Met up with some old friends when I was back in Penang for the Lunar New Year. I have known LS since our pre-university days (1972–1973). I have known her husband, JC, since Standard One (Primary One). That means I have known JC for more than half a century. He remembers that in one of our earliest meetings I had stabbed him with a pencil. I don’t recall this at all. What I do remember is JC helping to tie the shoelaces on my Bata school shoes. I was a doofus who took a long time to learn many basic skills, like using chopsticks, and tying my shoelaces. There was one occasion when my shoelaces came undone. He didn’t laugh at my inability to tie them. He just tied them for me.
We walked together in the years that were to follow. He wasn’t a follower of Jesus when I first met him but he eventually became a brother in Christ. I walked with him when LS had a brush with breast cancer and was healed. He walked with me when Hee Ling, my first wife, had cancer, and during the days after she went home to the Lord. We swapped parenting war stories. Globalisation meant that we didn’t always live close to each other. (Right now I am based in Singapore, he in Cambodia.) But we would meet up when we could and always there would be the gracious acceptance and warm encouragement. For more than fifty years now.
Last Sunday I preached on the friendship of David and Jonathan from 1 Samuel.
When David had finished speaking with Saul, Jonathan committed himself to David, and loved him as much as he loved himself. Saul kept David with him from that day on and did not let him return to his father’s house. Jonathan made a covenant with David because he loved him as much as himself. Then Jonathan removed the robe he was wearing and gave it to David, along with his military tunic, his sword, his bow, and his belt. (1 Samuel 18:1–4 HCSB)
This account of the first meeting between Jonathan and David portrays some key elements of friendship. The first is attraction. There is some mystery to this. Why did Jonathan choose to commit himself to love David? Maybe he saw in him a kindred spirit. After all they were both young and brave warriors. But the Bible doesn’t really tell us. I do not know why JC, and the other good friends that followed, chose to care for me. I have long believed that friendship is a gift. You can’t really make it happen. But you can receive it with gratitude.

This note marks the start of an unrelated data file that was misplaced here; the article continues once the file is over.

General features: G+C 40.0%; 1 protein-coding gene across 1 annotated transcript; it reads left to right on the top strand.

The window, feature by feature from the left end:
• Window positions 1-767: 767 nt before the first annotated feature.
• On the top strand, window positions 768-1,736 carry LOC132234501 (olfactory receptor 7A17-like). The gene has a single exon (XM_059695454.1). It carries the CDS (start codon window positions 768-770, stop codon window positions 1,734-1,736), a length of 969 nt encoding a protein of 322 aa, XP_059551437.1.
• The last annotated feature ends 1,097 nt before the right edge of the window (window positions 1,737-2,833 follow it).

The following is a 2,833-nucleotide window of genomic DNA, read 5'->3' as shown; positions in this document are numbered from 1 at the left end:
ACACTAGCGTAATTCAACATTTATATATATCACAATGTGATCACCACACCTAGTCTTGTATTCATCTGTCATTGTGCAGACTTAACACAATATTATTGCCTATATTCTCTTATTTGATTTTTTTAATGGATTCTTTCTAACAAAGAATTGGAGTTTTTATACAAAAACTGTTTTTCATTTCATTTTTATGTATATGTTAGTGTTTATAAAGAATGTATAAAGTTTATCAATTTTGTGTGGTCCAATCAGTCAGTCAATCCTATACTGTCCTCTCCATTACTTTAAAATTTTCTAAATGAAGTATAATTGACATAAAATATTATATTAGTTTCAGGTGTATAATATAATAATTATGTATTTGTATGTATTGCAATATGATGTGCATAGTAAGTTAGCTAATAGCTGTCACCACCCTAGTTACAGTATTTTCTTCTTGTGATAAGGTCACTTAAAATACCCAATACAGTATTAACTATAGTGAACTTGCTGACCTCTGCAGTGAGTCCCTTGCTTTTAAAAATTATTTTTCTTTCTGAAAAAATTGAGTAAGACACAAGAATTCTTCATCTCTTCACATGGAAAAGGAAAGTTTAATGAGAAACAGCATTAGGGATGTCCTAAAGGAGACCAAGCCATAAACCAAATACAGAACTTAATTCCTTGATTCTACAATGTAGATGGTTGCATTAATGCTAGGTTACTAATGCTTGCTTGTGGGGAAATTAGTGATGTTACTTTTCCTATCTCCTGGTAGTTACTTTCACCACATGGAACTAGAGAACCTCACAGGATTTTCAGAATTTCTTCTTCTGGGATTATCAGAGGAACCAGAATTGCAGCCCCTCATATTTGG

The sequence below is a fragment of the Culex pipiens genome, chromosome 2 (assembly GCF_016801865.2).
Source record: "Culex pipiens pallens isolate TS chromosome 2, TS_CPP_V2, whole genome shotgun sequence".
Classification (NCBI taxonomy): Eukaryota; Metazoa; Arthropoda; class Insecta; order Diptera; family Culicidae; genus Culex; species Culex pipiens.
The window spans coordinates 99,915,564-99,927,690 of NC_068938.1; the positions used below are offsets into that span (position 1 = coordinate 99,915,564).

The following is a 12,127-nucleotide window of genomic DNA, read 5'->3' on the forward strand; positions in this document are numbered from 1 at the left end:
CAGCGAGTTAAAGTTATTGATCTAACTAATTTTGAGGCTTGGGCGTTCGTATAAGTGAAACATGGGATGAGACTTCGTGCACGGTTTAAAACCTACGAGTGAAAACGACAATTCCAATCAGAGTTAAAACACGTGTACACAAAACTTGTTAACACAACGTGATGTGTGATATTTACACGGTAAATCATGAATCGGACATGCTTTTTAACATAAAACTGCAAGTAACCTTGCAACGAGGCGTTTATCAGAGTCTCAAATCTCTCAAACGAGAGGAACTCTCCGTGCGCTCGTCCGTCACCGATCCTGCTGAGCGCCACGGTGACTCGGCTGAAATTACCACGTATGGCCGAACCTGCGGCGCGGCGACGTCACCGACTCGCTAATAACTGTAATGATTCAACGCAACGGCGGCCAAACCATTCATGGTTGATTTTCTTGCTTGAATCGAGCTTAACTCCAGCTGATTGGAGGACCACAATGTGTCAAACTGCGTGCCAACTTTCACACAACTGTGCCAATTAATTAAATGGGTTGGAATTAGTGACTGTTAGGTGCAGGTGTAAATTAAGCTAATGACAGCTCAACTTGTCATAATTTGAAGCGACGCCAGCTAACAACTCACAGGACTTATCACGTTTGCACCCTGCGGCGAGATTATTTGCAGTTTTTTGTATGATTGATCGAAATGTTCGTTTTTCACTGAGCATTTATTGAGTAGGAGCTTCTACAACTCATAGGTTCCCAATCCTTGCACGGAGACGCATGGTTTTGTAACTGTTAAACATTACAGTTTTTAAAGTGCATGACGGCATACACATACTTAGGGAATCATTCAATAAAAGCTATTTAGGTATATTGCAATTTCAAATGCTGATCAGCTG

At this point in 1 Samuel, the friendship seems more one way. Jonathan seems to be the more active participant in the friendship. As their story unfolds however the relationship becomes more reciprocal. But it is understandable that Jonathan initiates. After all, he is royalty and David is the son of a farmer, one of Saul’s subjects. But Jonathan expresses one of the key elements of friendship: a friend commits himself/herself to sacrificially bless a friend. Jonathan commits himself with a covenant and he blessed David generously.
There are those who see Jonathan and David in a homosexual relationship. I find no erotic dimension in their friendship. Perhaps it is an indictment of our friendless age that deep same-gender relationships are often assumed to be homosexual in nature. Whatever our views on the homosexual issue, we should all champion deep friendships. True friendship is life giving. In his book, Becoming Friends, Paul J. Wadell gives us four key benefits of having good friends:
First, perhaps the most fundamental moral value to friendship is that friendships teach us how to care for others. (67) Second, good friends teach us about ourselves, including aspects of ourselves we might prefer not to know. (69) A third gift of good friendships is that our friends help us stay committed to the most important goals, projects, and aspirations of our lives. (71) Finally, our friends can free us to live more hopefully and truthfully. (73) [Paul J. Wadell, Becoming Friends (Grand Rapids, MI: Brazos Press, 2002, 67–76)].
From my perspective, as I begin the third third of my life, I fully amen the above. The JCs of my life have done all that in my life and more, and I pray that I have similarly blessed them.
Followers of Christ should appreciate the importance of friendship, and spiritual friendship in particular. I thank God for all my friends, Christian and non-Christian. Spiritual friends in particular give me critical help in my journey with Christ.
Ordinary friendships are generally characterized by intimacy, trust and mutual enjoyment of one another. Spiritual friends share those qualities of course, but are also characterised by another element: spiritual friends actively help us pay attention to God. [Mindy Caliguire, Spiritual Friendship (Downers Grove, IL: InterVarsity Press, 2007, 17)].
I met JC and LS over lunch. We toasted friendship, clinking our glasses together, well actually cups of bubble tea, saying “to friendship”. That afternoon, I suddenly felt very sad. As we grow older, a day will come when one of us will have to say goodbye and go home to the Lord. Then I remembered that we were all friends of Christ and for us there will be no final goodbyes.